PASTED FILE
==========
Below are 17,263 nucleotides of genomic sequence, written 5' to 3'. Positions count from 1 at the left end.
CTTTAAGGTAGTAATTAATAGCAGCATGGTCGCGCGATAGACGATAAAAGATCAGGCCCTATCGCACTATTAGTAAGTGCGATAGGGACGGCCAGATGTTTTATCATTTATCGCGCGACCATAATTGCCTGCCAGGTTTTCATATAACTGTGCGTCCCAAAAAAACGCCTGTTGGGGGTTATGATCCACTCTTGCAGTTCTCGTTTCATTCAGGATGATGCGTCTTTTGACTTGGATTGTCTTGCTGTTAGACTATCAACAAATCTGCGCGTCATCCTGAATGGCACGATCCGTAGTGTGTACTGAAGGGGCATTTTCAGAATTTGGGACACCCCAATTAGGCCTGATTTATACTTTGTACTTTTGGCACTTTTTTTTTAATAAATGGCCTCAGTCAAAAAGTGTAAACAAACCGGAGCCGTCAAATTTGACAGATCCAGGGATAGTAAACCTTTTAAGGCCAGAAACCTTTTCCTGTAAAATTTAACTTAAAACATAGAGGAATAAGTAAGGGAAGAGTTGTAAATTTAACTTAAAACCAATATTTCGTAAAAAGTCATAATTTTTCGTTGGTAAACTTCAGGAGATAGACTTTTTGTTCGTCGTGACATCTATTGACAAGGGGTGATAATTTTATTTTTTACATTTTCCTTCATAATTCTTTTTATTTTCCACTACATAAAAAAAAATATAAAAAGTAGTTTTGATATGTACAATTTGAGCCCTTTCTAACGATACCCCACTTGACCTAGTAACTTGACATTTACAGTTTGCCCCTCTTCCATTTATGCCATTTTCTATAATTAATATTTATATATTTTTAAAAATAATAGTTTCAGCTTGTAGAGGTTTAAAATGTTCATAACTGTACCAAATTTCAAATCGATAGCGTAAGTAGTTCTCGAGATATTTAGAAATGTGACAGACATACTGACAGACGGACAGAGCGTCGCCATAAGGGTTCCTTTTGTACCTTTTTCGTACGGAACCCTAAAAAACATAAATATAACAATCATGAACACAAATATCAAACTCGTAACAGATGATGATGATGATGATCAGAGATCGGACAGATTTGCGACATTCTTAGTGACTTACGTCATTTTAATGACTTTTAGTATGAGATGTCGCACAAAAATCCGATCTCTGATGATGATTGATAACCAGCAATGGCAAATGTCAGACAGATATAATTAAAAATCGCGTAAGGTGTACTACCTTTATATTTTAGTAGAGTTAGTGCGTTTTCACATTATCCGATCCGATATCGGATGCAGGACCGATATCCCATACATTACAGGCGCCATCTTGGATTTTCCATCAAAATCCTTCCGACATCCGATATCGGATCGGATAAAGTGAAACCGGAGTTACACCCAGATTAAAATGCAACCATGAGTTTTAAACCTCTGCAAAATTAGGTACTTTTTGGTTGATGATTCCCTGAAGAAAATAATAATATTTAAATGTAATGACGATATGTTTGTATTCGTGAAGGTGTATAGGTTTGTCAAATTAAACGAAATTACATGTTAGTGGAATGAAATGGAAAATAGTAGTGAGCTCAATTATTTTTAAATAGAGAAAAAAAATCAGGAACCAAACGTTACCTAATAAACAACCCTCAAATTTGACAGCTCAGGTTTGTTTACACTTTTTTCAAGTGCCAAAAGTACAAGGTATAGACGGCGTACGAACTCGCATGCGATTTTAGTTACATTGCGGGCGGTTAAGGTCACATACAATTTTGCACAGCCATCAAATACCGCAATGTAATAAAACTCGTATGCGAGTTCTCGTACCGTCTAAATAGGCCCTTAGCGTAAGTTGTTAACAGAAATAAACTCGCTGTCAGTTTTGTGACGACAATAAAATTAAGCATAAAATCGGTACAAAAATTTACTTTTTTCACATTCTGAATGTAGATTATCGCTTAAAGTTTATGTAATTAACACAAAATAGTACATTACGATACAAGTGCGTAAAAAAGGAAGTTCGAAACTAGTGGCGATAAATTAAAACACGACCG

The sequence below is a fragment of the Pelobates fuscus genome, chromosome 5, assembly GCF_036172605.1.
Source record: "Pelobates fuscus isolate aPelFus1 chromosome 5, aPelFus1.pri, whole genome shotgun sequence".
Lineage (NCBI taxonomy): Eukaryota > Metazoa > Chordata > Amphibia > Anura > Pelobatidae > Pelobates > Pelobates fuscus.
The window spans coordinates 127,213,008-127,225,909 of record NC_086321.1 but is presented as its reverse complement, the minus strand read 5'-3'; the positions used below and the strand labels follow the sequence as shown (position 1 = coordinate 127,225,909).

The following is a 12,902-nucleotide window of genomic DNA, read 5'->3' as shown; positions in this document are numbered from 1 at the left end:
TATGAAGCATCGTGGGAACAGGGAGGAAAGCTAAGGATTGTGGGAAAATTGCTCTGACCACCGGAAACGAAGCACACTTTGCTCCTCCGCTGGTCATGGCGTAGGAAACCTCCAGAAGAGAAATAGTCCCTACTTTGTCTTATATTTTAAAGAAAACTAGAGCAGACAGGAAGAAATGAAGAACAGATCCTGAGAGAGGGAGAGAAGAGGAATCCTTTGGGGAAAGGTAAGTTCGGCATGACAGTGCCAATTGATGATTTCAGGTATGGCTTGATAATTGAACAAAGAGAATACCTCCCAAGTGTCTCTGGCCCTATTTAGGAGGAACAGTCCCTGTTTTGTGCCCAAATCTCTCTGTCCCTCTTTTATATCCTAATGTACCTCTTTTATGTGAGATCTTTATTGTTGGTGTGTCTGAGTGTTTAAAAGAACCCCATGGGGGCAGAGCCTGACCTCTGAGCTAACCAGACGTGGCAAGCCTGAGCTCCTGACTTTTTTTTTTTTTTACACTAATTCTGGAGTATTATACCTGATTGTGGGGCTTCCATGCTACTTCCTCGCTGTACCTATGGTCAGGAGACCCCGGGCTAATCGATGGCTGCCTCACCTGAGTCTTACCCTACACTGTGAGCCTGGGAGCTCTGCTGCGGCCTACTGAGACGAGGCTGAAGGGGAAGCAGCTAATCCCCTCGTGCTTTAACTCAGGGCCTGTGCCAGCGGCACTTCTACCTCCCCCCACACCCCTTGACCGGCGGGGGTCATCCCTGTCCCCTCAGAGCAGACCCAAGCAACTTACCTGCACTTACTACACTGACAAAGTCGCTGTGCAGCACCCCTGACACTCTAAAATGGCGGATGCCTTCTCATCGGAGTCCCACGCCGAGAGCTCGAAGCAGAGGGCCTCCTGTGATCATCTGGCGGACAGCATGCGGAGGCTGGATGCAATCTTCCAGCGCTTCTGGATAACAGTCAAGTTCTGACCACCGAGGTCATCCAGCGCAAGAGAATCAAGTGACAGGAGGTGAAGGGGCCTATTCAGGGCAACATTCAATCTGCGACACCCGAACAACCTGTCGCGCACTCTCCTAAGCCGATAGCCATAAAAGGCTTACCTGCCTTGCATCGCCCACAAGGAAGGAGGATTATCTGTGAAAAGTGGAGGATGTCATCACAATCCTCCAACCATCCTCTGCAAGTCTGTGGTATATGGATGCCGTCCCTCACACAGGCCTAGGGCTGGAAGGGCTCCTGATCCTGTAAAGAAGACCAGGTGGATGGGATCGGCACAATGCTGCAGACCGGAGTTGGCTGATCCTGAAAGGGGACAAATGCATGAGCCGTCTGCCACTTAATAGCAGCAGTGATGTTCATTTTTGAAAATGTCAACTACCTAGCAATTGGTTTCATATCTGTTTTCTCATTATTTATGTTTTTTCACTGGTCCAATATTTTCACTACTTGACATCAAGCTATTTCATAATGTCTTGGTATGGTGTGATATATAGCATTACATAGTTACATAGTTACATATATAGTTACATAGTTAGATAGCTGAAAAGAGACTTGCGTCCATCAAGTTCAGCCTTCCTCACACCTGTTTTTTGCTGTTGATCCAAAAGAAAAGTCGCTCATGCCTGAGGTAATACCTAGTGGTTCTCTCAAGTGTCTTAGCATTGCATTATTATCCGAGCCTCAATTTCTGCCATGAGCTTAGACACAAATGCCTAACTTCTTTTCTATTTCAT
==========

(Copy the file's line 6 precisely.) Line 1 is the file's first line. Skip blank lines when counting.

The window spans coordinates 127,213,008-127,225,909 of record NC_086321.1 but is presented as its reverse complement, the minus strand read 5'-3'; the positions used below and the strand labels follow the sequence as shown (position 1 = coordinate 127,225,909).